The country is located on the East African plateau, lying mostly between latitudes 4°N and 2°S (a small area is north of 4°), and longitudes 29° and 35°E. It averages about 1,100 metres (3,609 ft) above sea level, and this slopes very steadily downwards to the Sudanese Plain to the north. However, much of the south is poorly drained, while the centre is dominated by Lake Kyoga, which is also surrounded by extensive marshy areas. Uganda lies almost completely within the Nile basin. The Victoria Nile drains from the lake into Lake Kyoga and thence into Lake Albert on the Congolese border. It then runs northwards into South Sudan. One small area on the eastern edge of Uganda is drained by the Turkwel River, part of the internal drainage basin of Lake Turkana.
Lake Kyoga serves as a rough boundary between Bantu speakers in the south and Nilotic and Central Sudanic language speakers in the north. Despite the division between north and south in political affairs, this linguistic boundary runs roughly from northwest to southeast, near the course of the Nile. However, many Ugandans live among people who speak different languages, especially in rural areas. Some sources describe regional variation in terms of physical characteristics, clothing, bodily adornment, and mannerisms, but others claim that those differences are disappearing.
Although generally equatorial, the climate is not uniform as the altitude modifies the climate. Southern Uganda is wetter with rain generally spread throughout the year. At Entebbe on the northern shore of Lake Victoria, most rain falls from March to June and in the November/December period. Further to the north a dry season gradually emerges; at Gulu about 120 km from the South Sudanese border, November to February is much drier than the rest of the year.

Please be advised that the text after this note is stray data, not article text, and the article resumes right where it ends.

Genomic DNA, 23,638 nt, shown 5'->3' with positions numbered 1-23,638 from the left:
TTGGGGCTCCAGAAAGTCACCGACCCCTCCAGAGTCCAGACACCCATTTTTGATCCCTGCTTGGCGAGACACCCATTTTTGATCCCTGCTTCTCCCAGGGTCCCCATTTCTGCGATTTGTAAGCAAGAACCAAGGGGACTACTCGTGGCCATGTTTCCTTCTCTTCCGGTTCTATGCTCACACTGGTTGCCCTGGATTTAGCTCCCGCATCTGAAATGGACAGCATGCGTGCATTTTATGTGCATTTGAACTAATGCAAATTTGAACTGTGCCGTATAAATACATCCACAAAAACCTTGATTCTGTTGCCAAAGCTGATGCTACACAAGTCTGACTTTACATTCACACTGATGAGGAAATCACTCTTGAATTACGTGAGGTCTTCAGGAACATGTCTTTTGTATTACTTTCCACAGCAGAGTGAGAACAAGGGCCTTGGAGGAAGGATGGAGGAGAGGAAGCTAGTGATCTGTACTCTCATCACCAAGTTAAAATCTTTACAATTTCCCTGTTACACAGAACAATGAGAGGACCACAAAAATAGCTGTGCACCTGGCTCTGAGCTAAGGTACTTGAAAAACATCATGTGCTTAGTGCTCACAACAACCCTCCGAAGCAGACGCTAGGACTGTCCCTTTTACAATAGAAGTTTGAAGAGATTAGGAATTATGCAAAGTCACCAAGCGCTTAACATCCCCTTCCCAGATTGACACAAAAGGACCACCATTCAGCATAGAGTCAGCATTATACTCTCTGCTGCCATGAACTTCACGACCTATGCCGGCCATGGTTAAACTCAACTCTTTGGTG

The northeastern Karamoja region has the driest climate and is prone to droughts in some years. Rwenzori, a snowy peaked mountainous region on the southwest border with Congo (DRC), receives heavy rain all year round and is the source of the Nile. The south of the country is heavily influenced by one of the world’s biggest lakes, Lake Victoria, which contains many islands. It prevents temperatures from varying significantly and increases cloudiness and rainfall. Most important cities are located in the south, near Lake Victoria, including the capital Kampala and the nearby city of Entebbe.
Although landlocked, Uganda contains many large lakes; besides Lake Victoria and Lake Kyoga, there are Lake Albert, Lake Edward and the smaller Lake George.